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July Savings Roundup

James has a monthly column in Around Town Magazine, which goes out to 50,000 homes in Essex. July’s column is reproduced here for website readers with links to the sources and providers mentioned in his column.

Are Premium Bonds primed for a rate reduction at National Savings & Investments?

NS&I released its annual report at the end of June. At 149 pages you’ll need several cups of tea, or something stronger, to see you through it!

With the government savings provider now responsible for £157bn of the nation’s savings, it accounts for 11% of the savings market and ranks alongside Barclays and HSBC only lagging Lloyds Banking Group (which includes the likes of Lloyds Bank, Halifax, Bank of Scotland, BM Savings), the market leader, who hold over £200bn of savings.

What’s interesting is the funding target it has been set. Each year, HM Treasury gives NS&I a target and a range. Last year it was to grow savings by £8bn (with a range of £5bn – 11bn). It actually achieved £9.8bn. This year, its target is £6bn (with a range of £3bn - £9bn). This is a very low growth of just 3.8% and, when compared to the overall market growth of around 5%, could end up being a decrease in real terms.

Why is this important? Well, NS&I really has three main ways of reducing savings coming in. It can withdraw products, it can reduce maximum balances or it can cut pricing. It has already started on the first two options – it has withdrawn its Investment Guaranteed Growth Bond from sale (which launched in April 2017) and it has reduced the amount you can put in its popular Guaranteed Growth and Guaranteed Income Bonds from £1m to just £10,000.

Given that it’s no notice Direct Saver pays 0.95% (compared to the market leading 1.35%), it’s 1 Year Bond pays 1.50% (versus 2.05% being the best rate) and its 3 Year pays 1.95% (versus 2.35%), it’s not obvious where it could look for rate reductions in its ordinary savings range. However, its Premium Bonds prize fund interest rate is 1.40% which compares very favourably to the best instant savings accounts which offer around 1.25% - 1.30%.

With £75bn now invested in Premium Bonds, they account for almost half of all NS&I’s deposit book and they grew by almost £6bn in 2017/18 tax year. Given the highly attractive rate, they must surely be a prime candidate for NS&I to slow down inflows and I’d be very surprised if there isn’t a rate reduction before the end of 2018. 

NS&I annual report:

Premium Bonds:


Why straight forward instant savings accounts are a better deal for savers

We’ve noticed an increase recently in instant savings accounts with alluringly attractive interest rates but hidden catches, which can prove costly. 

The number of bonus accounts is on the rise. While we don’t cover these on our own website, other comparison sites do, and we feel they seek to take advantage of savers who forget to move at the end of a lengthy bonus period. Post Office Money pay a headline 1.33% but a whopping 1.08% of this is a 12 month bonus. Coventry Building Society, usually a bastion of fair play, have also joined in with their 1.30% account boosted by a 0.30% bonus, also for a year.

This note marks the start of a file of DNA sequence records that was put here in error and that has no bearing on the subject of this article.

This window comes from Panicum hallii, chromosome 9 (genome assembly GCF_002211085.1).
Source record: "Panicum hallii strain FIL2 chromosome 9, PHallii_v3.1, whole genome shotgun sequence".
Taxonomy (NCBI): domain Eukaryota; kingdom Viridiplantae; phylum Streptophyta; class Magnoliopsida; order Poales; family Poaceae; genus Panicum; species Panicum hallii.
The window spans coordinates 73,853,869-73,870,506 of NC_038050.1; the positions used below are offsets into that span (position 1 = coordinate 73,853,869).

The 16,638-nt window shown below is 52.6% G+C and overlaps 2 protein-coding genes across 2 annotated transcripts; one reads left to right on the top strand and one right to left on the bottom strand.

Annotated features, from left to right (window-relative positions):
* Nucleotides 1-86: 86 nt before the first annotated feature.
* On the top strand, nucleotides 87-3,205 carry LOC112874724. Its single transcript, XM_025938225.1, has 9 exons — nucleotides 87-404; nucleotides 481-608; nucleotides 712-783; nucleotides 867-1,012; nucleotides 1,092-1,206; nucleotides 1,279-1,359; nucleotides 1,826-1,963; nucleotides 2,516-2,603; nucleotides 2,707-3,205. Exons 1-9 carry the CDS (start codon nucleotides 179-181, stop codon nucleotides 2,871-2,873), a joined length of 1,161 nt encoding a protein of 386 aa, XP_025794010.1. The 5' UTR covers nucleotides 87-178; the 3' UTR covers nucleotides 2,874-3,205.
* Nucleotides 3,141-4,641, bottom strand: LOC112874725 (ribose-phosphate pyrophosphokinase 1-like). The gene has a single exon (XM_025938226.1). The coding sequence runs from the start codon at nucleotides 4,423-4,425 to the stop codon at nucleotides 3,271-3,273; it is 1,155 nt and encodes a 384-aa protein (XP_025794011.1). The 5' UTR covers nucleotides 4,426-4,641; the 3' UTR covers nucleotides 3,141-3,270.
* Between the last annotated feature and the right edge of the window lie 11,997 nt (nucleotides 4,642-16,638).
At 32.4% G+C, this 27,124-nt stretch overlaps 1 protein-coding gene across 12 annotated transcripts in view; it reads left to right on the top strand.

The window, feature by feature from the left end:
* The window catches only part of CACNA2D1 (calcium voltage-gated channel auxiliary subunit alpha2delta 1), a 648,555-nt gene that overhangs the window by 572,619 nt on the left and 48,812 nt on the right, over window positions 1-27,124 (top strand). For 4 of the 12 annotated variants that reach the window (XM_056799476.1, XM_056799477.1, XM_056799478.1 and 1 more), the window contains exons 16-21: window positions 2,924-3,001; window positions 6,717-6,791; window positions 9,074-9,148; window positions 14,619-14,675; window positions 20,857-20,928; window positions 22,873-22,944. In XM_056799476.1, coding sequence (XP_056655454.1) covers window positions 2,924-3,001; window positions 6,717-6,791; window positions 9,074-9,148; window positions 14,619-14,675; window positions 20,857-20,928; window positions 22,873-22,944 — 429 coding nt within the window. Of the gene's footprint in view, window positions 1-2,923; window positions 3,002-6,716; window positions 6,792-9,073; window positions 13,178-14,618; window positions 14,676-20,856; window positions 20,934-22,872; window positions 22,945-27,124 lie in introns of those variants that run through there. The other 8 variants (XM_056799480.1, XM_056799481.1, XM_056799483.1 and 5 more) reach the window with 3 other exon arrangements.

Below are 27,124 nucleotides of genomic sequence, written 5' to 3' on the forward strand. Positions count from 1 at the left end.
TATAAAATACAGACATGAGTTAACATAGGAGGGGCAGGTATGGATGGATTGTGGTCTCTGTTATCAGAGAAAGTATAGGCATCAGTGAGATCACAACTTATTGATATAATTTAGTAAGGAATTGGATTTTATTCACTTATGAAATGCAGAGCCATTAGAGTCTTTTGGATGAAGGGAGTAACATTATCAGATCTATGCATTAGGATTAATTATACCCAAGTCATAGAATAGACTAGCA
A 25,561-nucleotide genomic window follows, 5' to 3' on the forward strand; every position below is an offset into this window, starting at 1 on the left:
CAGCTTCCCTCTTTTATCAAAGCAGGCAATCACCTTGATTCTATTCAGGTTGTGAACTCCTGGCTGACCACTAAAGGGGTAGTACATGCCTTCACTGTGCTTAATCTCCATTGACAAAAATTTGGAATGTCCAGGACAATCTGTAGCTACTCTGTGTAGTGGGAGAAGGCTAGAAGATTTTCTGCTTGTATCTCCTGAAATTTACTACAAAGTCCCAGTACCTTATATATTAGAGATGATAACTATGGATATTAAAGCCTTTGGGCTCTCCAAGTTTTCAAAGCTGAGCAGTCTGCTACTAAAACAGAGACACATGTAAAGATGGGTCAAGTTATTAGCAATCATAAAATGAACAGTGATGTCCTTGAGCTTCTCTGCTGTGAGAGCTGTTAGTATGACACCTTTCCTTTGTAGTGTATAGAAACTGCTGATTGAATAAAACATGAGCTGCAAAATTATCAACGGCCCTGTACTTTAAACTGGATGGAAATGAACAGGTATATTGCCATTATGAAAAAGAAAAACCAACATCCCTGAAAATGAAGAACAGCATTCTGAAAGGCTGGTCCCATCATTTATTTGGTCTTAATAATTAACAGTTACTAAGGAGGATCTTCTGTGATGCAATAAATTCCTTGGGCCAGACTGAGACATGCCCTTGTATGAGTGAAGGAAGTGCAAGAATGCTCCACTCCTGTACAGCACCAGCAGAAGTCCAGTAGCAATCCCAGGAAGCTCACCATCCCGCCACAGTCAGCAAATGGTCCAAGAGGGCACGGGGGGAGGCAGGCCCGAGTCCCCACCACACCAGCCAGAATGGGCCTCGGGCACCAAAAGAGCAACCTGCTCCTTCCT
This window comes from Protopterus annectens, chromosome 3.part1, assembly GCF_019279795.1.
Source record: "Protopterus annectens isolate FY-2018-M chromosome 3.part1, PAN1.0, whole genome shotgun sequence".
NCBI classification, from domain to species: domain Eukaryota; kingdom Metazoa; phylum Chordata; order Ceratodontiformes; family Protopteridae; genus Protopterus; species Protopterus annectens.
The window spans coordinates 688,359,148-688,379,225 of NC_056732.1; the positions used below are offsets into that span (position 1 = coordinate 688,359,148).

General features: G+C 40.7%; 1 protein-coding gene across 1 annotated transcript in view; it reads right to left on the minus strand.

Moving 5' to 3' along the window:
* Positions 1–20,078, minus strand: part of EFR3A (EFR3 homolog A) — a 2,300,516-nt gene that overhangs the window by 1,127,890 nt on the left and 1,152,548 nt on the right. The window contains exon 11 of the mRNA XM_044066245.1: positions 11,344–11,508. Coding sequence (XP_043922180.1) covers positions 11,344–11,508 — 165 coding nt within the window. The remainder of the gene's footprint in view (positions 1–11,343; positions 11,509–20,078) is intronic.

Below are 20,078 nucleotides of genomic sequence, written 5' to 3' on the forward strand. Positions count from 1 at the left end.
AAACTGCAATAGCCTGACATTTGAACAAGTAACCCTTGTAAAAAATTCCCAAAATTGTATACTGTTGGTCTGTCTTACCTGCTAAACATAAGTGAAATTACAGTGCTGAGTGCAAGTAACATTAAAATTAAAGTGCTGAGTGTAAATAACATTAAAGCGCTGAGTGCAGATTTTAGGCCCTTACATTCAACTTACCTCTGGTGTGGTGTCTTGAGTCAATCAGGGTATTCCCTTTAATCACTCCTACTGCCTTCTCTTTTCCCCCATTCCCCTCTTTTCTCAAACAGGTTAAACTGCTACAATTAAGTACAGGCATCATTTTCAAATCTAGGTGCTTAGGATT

Limited withdrawals are another feature being used. Virgin Money’s Double Take E-Saver (paying 1.30%) is limited to two withdrawals a year, and closing your account counts as a withdrawal. 

So if you take out cash twice, you can’t have access to the remainder of your money until the following year.

Sainsbury’s Bank Defined Access Saver, also paying 1.30%, allows savers three withdrawals a year but, if you make more, your rate will drop significantly to just 0.50%.

RCI Bank and Shawbrook Bank both pay 1.30%, with £100 and £1,000 minimum balances respectively, without any such restrictions, and have appeared in our best buys for the past year. We’d suggest savers looking for consistently attractive interest rates without any catches could do worse than look at these straight forward providers.


Shawbrook Bank Easy Access:

RCI Bank Freedom Saver: 


Interest rates continue to rise, but slowly!

In our May column, we ran a comparison on interest rates for savings accounts to show that rates had increased during the year, but only by very small margins and nothing like what many commentators were portraying.

The good news for savers is that rates have continued to increase since with increasing competition driving the upward movement. The Financial Times reported last month that the number of savings accounts is at a six year high.

The market can move quickly, so we always recommend that you check our website for the latest rates. At time of going to print, our best paying rates are:


Interest Rate


Instant Savings


National Counties Building Society



OakNorth Bank

1 Year


Atom Bank

2 Year 


Bank of London & Middle East

3 Year


Bank of London & Middle East

4 Year


Vanquis Bank

5 Year 


Gatehouse Bank


That’s all for this month. As always, this article is reproduced on our website, with links to all the accounts and providers mentioned.

I hope you all continue to enjoy the heatwave and that England continue to progress in the FIFA World Cup! See you again in August.

About The Savings Guru

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